Monday 14 November 2005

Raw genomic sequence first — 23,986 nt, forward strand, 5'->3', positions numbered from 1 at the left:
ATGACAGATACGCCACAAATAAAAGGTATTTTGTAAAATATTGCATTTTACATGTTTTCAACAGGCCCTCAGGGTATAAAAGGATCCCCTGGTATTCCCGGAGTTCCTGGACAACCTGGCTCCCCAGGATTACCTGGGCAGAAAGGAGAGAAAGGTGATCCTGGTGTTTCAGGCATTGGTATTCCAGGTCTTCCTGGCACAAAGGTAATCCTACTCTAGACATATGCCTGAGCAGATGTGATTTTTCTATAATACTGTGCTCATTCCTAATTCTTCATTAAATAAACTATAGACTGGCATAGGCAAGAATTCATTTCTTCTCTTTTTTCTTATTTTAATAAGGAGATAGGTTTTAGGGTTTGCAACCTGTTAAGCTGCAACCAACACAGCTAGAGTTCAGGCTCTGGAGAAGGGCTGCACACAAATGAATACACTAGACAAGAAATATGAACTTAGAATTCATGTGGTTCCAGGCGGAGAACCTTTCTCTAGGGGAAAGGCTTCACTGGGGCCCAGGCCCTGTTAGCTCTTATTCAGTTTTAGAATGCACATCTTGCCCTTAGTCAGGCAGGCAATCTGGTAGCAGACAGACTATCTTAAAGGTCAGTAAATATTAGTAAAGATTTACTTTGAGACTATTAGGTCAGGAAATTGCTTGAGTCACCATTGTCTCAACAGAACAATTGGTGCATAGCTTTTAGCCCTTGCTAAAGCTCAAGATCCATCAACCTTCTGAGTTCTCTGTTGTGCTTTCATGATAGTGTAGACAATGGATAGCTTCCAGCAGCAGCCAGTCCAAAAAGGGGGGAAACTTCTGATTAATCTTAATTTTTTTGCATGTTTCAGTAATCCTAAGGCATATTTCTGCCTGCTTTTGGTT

The Pythagoreans. Pythagoreanism began towards the end of the 6th century in the Greek cities in southern Italy; this school sought an intellectual foundation for a certain religious way of life, and was more abstract and mathematical than the Milesians (and much more heavily influenced by Egyptian thought). Much of their thought remains completely obscure and impenetrable. They principally sought to purify the soul by strict rules of life; they believed in metempsychosis (the transmigration of souls to animals and even plants); and they found the essential unity of things to lie not in a physical substrate but in number and numerical relations. For the Pythagoreans, the one thing that formed the substrate of all the infinite things in the universe was number .